Patterson said in an email that nearly 18% of Oregonians have delayed health care because of the cost.
“Too many Oregonians are skipping doses of their prescription drugs and their insulin because buying one more dose could mean they don’t make their rent or can’t buy groceries,” she said. “We need to make healthcare more affordable for seniors, families, business owners, and state and local governments.”
State Rep. Bill Post, R-Keizer, said his biggest accomplishment was House Bill 2648, which allows consumers to purchase medicines containing pseudoephedrine over the counter. The legislation undoes a 15-year-old law that required a doctor’s prescription for the medicine, a key ingredient in methamphetamine. Pharmacies now use an online system that tracks sales of the products and raises red flags for potential meth cooks.
“It will make one aspect of health care a heck of a lot less expensive for anyone in the Salem-Keizer area as well as all of Oregon,” said Post. “No more going to a doctor, no more expensive prescription versions.”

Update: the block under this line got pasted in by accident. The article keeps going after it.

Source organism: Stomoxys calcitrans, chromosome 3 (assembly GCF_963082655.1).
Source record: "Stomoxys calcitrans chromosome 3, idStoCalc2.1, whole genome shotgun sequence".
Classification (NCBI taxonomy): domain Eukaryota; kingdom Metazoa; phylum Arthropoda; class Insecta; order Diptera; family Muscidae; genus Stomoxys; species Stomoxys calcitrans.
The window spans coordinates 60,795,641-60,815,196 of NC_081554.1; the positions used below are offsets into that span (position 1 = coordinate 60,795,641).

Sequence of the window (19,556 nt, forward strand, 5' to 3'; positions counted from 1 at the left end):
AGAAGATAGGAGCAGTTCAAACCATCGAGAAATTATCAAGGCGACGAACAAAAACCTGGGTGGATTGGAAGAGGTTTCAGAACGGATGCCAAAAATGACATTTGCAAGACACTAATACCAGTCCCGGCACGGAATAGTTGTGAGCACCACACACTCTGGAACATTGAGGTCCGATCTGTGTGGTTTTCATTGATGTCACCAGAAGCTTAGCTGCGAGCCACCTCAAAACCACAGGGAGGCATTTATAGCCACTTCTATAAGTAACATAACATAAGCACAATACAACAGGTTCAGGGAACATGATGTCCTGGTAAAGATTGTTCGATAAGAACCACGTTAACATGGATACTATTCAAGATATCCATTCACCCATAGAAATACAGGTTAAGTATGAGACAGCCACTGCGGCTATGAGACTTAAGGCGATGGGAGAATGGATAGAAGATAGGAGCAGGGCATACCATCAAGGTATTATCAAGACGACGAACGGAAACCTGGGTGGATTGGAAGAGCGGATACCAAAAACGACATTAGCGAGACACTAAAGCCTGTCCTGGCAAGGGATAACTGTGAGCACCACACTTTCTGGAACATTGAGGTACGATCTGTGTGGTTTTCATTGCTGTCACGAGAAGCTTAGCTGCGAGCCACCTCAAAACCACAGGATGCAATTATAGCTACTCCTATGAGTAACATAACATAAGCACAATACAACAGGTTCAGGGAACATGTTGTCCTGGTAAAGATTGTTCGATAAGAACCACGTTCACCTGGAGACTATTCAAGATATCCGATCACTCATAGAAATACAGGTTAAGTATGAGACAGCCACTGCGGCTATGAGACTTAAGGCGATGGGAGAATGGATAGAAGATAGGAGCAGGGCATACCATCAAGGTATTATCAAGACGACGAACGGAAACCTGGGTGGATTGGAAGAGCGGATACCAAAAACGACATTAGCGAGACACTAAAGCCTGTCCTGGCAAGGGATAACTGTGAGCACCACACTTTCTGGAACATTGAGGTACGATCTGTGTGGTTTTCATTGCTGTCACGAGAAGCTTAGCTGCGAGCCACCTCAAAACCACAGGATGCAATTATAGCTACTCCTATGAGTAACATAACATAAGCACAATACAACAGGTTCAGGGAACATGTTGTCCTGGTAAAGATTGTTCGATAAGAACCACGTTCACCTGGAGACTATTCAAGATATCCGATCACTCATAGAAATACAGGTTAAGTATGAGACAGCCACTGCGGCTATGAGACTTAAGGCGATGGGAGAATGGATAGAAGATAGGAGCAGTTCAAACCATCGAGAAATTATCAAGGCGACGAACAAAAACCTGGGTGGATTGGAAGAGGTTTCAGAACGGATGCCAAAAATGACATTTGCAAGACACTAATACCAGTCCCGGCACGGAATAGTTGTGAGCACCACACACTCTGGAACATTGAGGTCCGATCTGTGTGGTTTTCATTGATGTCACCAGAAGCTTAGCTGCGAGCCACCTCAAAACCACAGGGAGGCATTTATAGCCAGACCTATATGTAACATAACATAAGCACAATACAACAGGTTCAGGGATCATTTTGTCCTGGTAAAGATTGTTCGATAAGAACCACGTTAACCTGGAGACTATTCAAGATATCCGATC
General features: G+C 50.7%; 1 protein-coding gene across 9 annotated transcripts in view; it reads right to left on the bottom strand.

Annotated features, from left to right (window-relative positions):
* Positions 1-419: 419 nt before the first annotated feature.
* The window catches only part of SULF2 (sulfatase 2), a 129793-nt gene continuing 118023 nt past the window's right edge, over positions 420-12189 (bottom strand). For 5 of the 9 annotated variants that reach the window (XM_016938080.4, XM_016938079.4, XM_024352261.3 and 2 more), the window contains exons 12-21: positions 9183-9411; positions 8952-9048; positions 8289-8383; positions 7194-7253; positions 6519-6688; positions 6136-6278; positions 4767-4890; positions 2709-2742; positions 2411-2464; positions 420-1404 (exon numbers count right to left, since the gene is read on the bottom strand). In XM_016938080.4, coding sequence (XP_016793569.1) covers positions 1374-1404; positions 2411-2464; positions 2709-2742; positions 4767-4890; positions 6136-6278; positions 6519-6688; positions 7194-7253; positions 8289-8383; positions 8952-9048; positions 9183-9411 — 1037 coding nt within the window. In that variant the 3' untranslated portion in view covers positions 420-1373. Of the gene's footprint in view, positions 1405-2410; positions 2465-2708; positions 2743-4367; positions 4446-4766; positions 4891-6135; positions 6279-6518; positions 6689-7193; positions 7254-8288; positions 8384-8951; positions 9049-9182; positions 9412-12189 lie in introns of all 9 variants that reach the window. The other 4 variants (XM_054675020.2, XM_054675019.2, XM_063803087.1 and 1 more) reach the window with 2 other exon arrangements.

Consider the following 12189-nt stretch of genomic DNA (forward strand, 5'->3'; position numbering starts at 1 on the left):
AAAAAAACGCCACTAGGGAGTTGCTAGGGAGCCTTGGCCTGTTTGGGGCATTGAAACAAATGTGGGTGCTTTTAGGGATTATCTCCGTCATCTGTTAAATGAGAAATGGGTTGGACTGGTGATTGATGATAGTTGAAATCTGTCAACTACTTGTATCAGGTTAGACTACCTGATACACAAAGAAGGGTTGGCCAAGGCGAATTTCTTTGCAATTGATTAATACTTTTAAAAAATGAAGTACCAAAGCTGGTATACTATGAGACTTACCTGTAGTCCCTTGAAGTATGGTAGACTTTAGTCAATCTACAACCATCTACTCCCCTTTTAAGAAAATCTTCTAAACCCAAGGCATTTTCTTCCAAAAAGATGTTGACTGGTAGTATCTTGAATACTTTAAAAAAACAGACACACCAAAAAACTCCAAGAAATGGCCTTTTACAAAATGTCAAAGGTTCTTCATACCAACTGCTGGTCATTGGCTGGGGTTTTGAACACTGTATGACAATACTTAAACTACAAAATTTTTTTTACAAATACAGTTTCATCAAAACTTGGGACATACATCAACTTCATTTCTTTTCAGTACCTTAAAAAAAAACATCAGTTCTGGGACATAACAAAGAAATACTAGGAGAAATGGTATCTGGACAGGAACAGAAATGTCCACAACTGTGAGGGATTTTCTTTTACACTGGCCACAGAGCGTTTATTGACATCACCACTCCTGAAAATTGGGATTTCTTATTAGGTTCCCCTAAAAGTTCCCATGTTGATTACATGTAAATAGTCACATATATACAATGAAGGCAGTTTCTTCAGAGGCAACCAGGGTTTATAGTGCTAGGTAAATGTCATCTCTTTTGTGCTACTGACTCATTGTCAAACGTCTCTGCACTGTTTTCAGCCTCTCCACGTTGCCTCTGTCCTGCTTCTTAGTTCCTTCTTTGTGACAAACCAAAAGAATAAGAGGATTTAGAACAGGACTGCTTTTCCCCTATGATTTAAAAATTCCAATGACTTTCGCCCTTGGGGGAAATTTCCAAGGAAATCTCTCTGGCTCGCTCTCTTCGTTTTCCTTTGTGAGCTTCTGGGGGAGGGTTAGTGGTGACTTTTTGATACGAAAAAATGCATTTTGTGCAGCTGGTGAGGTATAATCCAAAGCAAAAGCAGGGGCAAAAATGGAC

State Sen. Kim Thatcher, R-Keizer, said the most impactful bill she sponsored was Senate Bill 500, which gives more independence to the office of Public Records Advocate. The position was created in 2017 to provide training to government officials on requirements of the state’s public records law and to help resolve disputes over requests for documents.
Ginger McCall, the state’s first-ever public records advocate, resigned in 2019 citing political interference from the governor’s office. That sparked calls to give the office more independence.
Under the bill, the advocate will no longer be appointed by the governor and will instead be picked by the Public Records Advisory Council. (Disclosure: Salem Reporter Editor Les Zaitz is a member of the council.)
“Every Oregonian, including residents of Senate District 13, will be greatly helped by less cumbersome access to public records and the public records advocate is not influenced against public records disclosure by political actors since the office is now independent,” said Thatcher in an email. “This helps restore some of the trust people have lost in their state government.”
State Rep. Rick Lewis, R-Silverton, as well as Sens. Peter Courtney, D-Salem; Brian Boquist, I-Dallas; Fred Girod, R-Lyons did not respond to requests from Salem Reporter about their legislative accomplishments.
Contact reporter Jake Thomas at 503-575-1251 or [email protected] or @jakethomas2009.